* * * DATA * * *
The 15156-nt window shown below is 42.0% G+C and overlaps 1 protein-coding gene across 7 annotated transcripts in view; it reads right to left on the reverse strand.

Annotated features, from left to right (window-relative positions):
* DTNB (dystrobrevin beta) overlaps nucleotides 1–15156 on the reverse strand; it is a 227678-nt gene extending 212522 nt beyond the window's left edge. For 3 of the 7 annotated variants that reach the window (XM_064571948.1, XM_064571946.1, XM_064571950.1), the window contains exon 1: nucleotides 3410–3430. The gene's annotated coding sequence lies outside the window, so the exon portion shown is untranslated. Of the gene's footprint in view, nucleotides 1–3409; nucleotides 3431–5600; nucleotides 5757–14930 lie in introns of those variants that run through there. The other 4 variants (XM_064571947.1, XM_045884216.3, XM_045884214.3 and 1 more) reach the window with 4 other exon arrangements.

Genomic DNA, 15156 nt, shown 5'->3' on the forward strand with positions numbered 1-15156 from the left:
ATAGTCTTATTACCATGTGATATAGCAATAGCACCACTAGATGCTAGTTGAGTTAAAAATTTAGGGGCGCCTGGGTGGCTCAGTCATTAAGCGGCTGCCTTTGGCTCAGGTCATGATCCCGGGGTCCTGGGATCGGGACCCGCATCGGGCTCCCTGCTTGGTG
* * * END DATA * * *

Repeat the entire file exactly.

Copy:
The 15156-nt window shown below is 42.0% G+C and overlaps 1 protein-coding gene across 7 annotated transcripts in view; it reads right to left on the reverse strand.

Annotated features, from left to right (window-relative positions):
* DTNB (dystrobrevin beta) overlaps nucleotides 1–15156 on the reverse strand; it is a 227678-nt gene extending 212522 nt beyond the window's left edge. For 3 of the 7 annotated variants that reach the window (XM_064571948.1, XM_064571946.1, XM_064571950.1), the window contains exon 1: nucleotides 3410–3430. The gene's annotated coding sequence lies outside the window, so the exon portion shown is untranslated. Of the gene's footprint in view, nucleotides 1–3409; nucleotides 3431–5600; nucleotides 5757–14930 lie in introns of those variants that run through there. The other 4 variants (XM_064571947.1, XM_045884216.3, XM_045884214.3 and 1 more) reach the window with 4 other exon arrangements.

Genomic DNA, 15156 nt, shown 5'->3' on the forward strand with positions numbered 1-15156 from the left:
ATAGTCTTATTACCATGTGATATAGCAATAGCACCACTAGATGCTAGTTGAGTTAAAAATTTAGGGGCGCCTGGGTGGCTCAGTCATTAAGCGGCTGCCTTTGGCTCAGGTCATGATCCCGGGGTCCTGGGATCGGGACCCGCATCGGGCTCCCTGCTTGGTG